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Schilder71

Sanding Glass For Flox Corners

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Seems like there's a newbie generation of builders (including myself) with those early chapter questions. I searched the archives and couldn't really find the answer I was looking for. When preparing the edge for a floxed corner, (I'm working on the front seatback) after you've cut away the triangular cross-section of foam, the instructions say to rough up the glass edge so that the flox will adhere to it. My question is, do you have to sand, or grind with the Dremel in my case, down through the micro to get to the glass or is sanding off the foam and smoothing out the micro adequate? Because I've been grinding off all the micro which gets pretty touchy right at the edge of the glass becoming very thin. If it's just a matter of technique and being careful not to sand away the glass I'll have to work on that, but if you don't really need to sand away all that micro to get a good bond then that would be a lot easier and save time.

 

Thanks,

 

Dave #976


Dave Schilder

Cozy MKIV #976

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we have a dremel with a pointed drill tip, hard to explain the shape, like a curved letter V that we lightly clean up the area with, don't spend allot of time on it, no foam left and no shiny glass or micro, but basically no glass removed, light touch. Little bit of micro is no problemo, just not chunks.

 

I'm sure it's more than fine, Mike

 

Hope this helps


maker wood dust and shavings - foam and fiberglass dust and one day a cozy will pop out, enjoying the build

 

i can be reached at

 

http://www.canardcommunity.com/

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I received some varied replies from the Cozy email list but tend to agree with you Mike which is also echoed by Nat. It appears that each builder has their own tolerance for how much micro they like to sand/grind off. But I believe a little bit of micro is tolerable since a flox corner is one where maximum strength is not required, as specified in chapter 3. I also believe that the corner will be stronger if all the glass is intact even if a thin film of micro is left between the glass and flox. So my main objective will be to keep the glass intact and remove as much micro as possible without killing myself. Carl Denk recommended carbide cutters for the Dremel which I'll give a try. See the attached replies below.

 

Dear Dave,

See below:

do you have

> to sand, or grind with the Dremel in my case, down through the micro to

get

> to the glass

Only need to remove any loose foam and micro.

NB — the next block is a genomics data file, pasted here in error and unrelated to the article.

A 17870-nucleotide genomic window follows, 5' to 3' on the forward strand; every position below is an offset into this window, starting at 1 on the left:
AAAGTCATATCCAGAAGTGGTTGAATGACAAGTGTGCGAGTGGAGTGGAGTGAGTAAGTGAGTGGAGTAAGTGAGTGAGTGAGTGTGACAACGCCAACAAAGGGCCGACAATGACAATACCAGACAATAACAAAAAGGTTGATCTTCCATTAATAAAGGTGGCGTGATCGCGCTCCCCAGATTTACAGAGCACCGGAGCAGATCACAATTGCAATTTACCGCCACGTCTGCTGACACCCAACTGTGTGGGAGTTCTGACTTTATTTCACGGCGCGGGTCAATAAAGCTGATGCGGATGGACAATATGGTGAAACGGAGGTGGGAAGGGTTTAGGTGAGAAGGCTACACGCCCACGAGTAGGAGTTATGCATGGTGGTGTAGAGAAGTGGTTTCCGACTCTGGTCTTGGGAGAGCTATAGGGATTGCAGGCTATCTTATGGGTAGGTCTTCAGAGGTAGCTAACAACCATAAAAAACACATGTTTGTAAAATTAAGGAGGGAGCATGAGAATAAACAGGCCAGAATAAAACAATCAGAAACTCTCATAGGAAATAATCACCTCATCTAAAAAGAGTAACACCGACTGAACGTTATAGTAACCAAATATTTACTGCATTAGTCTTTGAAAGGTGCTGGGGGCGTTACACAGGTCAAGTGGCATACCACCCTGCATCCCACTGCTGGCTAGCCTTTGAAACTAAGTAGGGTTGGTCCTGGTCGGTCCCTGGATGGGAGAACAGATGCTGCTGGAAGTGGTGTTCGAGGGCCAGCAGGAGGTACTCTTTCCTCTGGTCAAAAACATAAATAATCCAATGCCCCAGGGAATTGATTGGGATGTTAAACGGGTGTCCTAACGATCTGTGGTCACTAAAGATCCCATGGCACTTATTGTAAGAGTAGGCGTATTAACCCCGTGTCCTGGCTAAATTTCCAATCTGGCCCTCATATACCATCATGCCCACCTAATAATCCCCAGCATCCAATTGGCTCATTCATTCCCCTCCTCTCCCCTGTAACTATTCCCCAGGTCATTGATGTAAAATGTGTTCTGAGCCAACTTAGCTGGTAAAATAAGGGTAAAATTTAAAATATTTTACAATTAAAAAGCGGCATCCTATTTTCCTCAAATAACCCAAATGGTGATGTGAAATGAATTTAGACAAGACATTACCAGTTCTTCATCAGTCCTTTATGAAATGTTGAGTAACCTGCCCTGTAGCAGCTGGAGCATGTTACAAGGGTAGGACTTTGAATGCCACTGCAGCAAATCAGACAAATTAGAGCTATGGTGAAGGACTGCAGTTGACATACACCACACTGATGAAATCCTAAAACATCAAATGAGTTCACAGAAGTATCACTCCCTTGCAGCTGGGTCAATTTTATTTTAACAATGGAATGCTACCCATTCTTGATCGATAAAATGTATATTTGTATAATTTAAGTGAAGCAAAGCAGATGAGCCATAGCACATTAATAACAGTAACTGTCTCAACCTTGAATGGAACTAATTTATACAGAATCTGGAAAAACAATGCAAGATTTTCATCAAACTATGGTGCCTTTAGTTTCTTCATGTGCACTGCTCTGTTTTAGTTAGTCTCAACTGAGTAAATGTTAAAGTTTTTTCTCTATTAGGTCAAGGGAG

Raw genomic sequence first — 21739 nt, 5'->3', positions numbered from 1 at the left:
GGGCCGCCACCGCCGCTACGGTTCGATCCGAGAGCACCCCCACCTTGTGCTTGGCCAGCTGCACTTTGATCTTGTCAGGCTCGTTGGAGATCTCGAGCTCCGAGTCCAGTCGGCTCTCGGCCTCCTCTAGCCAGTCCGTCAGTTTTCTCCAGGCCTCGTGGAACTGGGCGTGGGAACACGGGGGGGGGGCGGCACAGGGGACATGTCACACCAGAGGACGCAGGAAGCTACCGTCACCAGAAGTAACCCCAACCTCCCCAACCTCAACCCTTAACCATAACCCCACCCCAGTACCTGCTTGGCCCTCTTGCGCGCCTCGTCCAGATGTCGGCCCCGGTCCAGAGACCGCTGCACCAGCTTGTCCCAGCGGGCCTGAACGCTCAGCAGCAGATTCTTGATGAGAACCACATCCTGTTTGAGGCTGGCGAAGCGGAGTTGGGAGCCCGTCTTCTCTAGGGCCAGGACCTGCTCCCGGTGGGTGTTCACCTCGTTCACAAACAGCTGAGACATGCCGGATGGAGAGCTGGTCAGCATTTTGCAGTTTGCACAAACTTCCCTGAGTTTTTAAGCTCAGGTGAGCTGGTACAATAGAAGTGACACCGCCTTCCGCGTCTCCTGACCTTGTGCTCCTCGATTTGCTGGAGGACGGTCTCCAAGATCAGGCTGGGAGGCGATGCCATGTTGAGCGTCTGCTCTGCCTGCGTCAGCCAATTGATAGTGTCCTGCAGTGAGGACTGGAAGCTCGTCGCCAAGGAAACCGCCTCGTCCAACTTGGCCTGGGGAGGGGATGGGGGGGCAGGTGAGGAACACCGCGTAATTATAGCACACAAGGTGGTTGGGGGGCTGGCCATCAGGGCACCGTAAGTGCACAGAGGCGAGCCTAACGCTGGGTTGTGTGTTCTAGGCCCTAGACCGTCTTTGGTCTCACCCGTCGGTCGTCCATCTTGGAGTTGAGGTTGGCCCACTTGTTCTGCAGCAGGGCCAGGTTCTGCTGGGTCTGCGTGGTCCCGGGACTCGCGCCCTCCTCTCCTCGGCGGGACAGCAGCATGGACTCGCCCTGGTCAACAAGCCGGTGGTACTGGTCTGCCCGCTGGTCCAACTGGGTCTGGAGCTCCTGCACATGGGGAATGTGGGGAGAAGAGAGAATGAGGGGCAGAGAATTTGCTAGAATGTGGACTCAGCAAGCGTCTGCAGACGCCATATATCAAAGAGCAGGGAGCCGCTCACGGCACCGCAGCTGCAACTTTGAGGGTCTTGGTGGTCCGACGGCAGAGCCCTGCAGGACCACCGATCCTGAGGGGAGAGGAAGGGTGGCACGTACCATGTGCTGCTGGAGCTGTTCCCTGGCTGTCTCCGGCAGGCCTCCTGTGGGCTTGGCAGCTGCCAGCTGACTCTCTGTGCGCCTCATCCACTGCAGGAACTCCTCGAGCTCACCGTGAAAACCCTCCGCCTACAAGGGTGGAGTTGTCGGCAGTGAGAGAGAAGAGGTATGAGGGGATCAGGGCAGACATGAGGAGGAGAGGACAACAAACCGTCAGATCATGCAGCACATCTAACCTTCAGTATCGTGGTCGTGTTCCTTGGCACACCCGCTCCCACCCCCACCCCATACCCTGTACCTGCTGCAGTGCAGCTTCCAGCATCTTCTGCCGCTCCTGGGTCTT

or is sanding off the foam and smoothing out the micro

> adequate?

Yes. In all cases you should use good judgement.

Best regards,

Nat

>

 

Carl Denk wrote:

 

Yes, the micro should (must) be removed. I usually use a

1/8" dia. carbide cutter in the dremel with a very light

touch and strokes parallel to the glass surface, a sweeping

arc with center say 8" above end of piece, taking off a

little at a time. Actually it goes fairly quick. Usually I

take the foam out with the cutter also.


Dave Schilder

Cozy MKIV #976

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Dear Dave:

 

I tend NOT to use power tools or dremels to get all the way down to bare glass. One slip with the tool, there goes the glass and you've done more harm than good. :-) The flox corner's main purpose is simply a termination method to "anchor" the glass on a corner when a glass overlap can't be used. The flox corner keeps the glass from delaminating at that location.

 

Forgive me for not replying sooner or on the Cozy list, but I think you've gotten adequate replies and good advice.

 

....Wayne Hicks

(remembering 911 today...)


Wayne Hicks

Cozy IV Plans #678

http://www.ez.org/pages/waynehicks

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G'day 

 

I see some GUEST is looking at this subject.  Sanding can be done, but I used Peel-Ply on all areas of the build that needed to be joined.  I made it a practice to Peel-Ply almost everything.  It reduced the sanding time for joints or next layups...   Usually when I had to finish a complex or large layup over night or longer.

 

You can buy Peel-Ply in 2" and 4" rolls from your supplier.  Just apply with a wet brush as you would the material.  Be sure to leave 3" or so that you can grip the Peel-Ply after the epoxy had dried.  The Peel-Ply will pull off and the surface should be a matte finish that will accept the next layup.

 

As I said, I Peel-Plied most areas.  If you don't....  You will need to scuff the shinny epoxy so the next layer has something grab to.  

 

Best of Luck with your project.  Your mileage may vary.

 

Cheers

 

Jeff 

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